In this video, Benedict Carey shares how changing your environment can help you retain more information.
Consistency is drilled into our heads from an early age – have a dedicated study desk and time, eliminate distractions. But what if this well-known practice is wrong? What if being inconsistent can work in our favour?
An experiment from 1970 examined what happens when people study the same material twice, but in two different places. A group of students were presented a list of 40 words. They were given 10 minutes to study the words, except that half of the students studied in one room only, while the other half performed the study sessions in two different rooms. In the end, the "one room" group recalled 16 words on average and the "two rooms" group remembered 24. Therefore, a simple change in venue had improved the student’s memory by 40%.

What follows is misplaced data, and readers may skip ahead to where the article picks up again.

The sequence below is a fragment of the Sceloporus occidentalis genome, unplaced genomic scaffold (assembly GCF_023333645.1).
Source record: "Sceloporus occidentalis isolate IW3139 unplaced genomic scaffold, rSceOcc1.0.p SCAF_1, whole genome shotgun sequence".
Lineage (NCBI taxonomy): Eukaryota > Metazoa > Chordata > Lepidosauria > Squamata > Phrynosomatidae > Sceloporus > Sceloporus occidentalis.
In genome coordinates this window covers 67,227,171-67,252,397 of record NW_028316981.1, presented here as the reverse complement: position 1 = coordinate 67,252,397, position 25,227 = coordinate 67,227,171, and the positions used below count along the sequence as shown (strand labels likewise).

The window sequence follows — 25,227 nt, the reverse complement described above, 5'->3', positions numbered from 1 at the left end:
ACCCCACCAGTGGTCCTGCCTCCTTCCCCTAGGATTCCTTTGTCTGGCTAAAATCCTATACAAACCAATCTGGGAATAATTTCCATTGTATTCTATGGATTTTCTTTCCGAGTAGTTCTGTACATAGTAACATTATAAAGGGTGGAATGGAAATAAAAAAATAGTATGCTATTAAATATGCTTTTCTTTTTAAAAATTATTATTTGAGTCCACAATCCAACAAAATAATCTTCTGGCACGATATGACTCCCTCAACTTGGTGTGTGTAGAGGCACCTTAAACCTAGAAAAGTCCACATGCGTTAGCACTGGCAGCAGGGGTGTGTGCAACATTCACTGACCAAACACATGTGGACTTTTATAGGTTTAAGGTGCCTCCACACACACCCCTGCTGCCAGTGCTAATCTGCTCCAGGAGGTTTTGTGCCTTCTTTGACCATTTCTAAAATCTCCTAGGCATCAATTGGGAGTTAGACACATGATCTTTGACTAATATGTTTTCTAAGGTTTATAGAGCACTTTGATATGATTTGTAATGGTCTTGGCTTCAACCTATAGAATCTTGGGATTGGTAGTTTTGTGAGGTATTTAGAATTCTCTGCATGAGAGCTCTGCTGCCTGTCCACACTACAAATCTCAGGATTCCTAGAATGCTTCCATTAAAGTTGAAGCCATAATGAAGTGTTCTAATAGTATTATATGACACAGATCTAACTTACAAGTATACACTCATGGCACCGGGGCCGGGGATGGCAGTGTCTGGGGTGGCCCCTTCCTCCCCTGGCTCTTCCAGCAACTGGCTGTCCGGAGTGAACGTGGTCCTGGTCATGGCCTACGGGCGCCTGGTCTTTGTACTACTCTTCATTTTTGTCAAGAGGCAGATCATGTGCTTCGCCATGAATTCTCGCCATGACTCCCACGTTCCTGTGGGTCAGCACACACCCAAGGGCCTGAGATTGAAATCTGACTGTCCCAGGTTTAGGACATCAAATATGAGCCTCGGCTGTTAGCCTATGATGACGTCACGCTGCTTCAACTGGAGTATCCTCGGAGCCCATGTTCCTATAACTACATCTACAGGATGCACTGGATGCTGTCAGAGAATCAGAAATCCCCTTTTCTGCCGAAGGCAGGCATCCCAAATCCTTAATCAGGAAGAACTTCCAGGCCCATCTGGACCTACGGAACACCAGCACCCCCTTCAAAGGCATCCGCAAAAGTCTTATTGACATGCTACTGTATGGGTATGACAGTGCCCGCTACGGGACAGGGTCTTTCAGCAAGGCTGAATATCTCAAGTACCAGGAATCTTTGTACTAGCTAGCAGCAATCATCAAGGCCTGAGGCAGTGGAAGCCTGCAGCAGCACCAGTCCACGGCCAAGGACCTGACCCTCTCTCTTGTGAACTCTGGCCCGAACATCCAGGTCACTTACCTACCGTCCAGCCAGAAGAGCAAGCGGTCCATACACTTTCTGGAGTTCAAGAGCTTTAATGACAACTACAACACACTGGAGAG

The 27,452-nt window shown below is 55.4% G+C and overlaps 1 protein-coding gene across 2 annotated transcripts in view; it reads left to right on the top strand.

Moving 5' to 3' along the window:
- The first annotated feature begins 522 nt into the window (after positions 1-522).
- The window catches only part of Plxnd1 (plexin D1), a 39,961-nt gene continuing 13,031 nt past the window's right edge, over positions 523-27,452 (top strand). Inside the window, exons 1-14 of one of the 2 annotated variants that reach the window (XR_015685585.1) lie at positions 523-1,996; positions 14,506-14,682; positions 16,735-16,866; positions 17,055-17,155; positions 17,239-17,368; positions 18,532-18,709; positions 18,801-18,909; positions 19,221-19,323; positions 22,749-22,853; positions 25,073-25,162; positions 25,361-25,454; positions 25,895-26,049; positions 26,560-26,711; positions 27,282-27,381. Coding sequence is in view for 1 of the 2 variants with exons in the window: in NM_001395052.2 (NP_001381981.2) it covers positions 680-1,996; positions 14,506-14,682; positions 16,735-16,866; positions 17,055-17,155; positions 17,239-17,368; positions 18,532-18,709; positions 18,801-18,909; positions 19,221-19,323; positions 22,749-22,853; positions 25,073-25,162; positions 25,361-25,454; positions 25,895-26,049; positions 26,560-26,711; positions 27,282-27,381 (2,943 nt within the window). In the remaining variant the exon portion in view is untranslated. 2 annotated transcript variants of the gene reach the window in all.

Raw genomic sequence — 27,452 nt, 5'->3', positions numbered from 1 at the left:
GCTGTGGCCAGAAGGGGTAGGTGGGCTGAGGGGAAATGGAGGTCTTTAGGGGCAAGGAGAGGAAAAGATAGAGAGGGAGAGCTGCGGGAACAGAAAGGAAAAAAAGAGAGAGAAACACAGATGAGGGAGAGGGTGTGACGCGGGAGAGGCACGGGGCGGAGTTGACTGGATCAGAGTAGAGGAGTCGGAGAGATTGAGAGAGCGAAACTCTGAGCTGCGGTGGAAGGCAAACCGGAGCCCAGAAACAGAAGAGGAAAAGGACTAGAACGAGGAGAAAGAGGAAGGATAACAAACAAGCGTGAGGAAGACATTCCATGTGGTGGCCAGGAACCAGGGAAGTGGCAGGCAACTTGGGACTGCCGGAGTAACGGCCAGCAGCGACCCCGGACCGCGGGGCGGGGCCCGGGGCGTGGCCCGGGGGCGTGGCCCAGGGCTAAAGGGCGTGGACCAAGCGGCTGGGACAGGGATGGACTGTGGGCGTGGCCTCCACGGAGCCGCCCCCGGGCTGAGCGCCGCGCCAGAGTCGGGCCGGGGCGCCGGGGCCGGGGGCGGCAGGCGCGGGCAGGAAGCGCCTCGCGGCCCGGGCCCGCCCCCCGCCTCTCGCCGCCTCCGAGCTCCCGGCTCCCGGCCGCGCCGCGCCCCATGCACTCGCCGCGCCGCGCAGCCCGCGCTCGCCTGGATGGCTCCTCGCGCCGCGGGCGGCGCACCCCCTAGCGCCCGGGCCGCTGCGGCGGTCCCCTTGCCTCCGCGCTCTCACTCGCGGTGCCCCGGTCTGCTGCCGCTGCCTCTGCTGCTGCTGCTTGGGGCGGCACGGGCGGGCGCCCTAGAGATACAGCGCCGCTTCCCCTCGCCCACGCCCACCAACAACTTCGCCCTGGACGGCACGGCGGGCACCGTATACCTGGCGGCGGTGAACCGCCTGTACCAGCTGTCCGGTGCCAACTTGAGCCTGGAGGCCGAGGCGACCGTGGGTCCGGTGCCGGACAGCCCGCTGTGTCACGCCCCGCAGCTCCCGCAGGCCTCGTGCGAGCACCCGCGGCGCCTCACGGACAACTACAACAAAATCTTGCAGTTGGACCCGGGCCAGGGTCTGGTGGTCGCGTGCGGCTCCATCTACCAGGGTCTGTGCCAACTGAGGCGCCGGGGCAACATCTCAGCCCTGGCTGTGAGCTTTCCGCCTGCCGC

However, it is not just about where you study or practice. How you do so is also part of the environment. Writing notes by hand is one kind of activity. Typing them is another. The same goes for studying while standing up versus sitting down. Despite what traditional advice tells us, when it comes to learning it is consistency, not change, that is limiting. So mix it up, try another room, another time of the day, take your guitar to the park, go to a different cafe, read in silence and with music on. Each alteration of your routine further enriches the skills being rehearsed, making them more accessible to you for a longer period of time. That is the heart of real learning after all - to carry the skills and knowledge with you and make them available when needed, regardless of the environment.